How can democratic governments be relied upon to achieve adequate political knowledge when they turn over their authority to those of no epistemic distinction whatsoever? This deep and longstanding concern is one that any proponent of epistemic conceptions of democracy must take seriously. While Condorcetian responses have recently attracted substantial interest, they are largely undermined by a fundamental neglect of agenda-setting. I argue that the apparent intractability of the problem of epistemic adequacy in democracy stems in large part from a failure to appreciate the social character of political knowledge. A social point of view brings into focus a number of vital factors that bear on our understanding of democratic epistemology and our assessment of its prospects: the essential role of inclusive deliberation, the public's agenda-setting function, institutional provisions for policy feedback, the independence of expert communities, and the knowledge-pooling powers of markets.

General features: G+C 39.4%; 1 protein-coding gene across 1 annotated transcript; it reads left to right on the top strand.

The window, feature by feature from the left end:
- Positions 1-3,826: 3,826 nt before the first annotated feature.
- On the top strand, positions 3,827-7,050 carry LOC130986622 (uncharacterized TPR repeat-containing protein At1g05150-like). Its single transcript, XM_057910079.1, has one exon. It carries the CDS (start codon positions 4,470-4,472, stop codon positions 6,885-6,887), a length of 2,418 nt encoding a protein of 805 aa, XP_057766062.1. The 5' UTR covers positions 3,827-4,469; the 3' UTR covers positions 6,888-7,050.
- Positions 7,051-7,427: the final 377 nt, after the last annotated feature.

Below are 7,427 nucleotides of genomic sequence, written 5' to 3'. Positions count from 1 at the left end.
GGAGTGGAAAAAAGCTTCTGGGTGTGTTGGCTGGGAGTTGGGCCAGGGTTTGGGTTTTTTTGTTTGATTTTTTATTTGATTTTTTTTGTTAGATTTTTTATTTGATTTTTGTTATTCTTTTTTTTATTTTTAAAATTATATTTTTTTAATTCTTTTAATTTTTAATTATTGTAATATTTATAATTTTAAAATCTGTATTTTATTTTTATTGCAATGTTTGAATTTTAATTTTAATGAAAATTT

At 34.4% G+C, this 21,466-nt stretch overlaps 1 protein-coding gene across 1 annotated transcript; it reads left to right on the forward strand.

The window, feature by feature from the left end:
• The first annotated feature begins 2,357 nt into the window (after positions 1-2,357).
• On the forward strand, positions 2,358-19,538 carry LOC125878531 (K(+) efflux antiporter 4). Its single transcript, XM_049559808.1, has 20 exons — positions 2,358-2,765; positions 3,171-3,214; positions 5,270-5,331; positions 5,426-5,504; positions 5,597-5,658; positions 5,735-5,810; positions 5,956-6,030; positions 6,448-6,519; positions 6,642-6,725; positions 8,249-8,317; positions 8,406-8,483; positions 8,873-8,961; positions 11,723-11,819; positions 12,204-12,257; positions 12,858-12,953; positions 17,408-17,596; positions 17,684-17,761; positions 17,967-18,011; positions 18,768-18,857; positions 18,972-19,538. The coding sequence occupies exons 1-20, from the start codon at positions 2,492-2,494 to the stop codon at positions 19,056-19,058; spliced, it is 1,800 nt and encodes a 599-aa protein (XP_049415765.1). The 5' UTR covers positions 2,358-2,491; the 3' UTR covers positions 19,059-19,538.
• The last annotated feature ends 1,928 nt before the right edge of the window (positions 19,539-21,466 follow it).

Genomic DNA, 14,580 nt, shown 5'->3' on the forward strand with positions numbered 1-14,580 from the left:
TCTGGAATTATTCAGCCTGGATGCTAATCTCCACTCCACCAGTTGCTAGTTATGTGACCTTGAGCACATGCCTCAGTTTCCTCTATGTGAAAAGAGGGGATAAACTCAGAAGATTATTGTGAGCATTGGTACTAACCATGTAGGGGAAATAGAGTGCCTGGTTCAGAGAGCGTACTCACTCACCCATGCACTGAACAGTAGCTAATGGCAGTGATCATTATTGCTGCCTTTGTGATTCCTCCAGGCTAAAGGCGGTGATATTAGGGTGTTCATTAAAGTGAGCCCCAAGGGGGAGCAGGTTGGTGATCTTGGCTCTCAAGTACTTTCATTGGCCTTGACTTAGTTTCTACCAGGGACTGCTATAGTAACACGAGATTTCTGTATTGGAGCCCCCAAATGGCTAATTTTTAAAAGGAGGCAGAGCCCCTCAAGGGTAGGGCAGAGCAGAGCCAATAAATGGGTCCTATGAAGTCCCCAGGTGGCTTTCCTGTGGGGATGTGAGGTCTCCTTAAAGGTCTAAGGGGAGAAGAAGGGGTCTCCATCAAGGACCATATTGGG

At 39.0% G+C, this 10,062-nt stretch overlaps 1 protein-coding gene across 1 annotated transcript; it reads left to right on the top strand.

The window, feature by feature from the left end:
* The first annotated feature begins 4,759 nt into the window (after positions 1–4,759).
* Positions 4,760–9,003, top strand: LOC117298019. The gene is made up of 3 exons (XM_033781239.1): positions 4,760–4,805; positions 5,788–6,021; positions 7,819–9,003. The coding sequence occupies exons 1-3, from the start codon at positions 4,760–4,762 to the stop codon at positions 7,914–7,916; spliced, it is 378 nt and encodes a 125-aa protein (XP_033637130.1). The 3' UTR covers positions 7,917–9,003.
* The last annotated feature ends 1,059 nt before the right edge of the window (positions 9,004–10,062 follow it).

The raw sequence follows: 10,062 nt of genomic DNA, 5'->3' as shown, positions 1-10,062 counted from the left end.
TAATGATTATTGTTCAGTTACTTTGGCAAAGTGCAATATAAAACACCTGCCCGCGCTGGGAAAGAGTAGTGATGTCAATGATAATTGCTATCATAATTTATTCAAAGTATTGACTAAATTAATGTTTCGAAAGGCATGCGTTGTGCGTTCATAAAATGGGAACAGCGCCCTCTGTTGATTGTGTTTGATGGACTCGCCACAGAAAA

Michael Fuerstein is a doctoral candidate in philosophy at Columbia University. He is presently writing a dissertation on the role of scientific norms of inquiry in democratic society.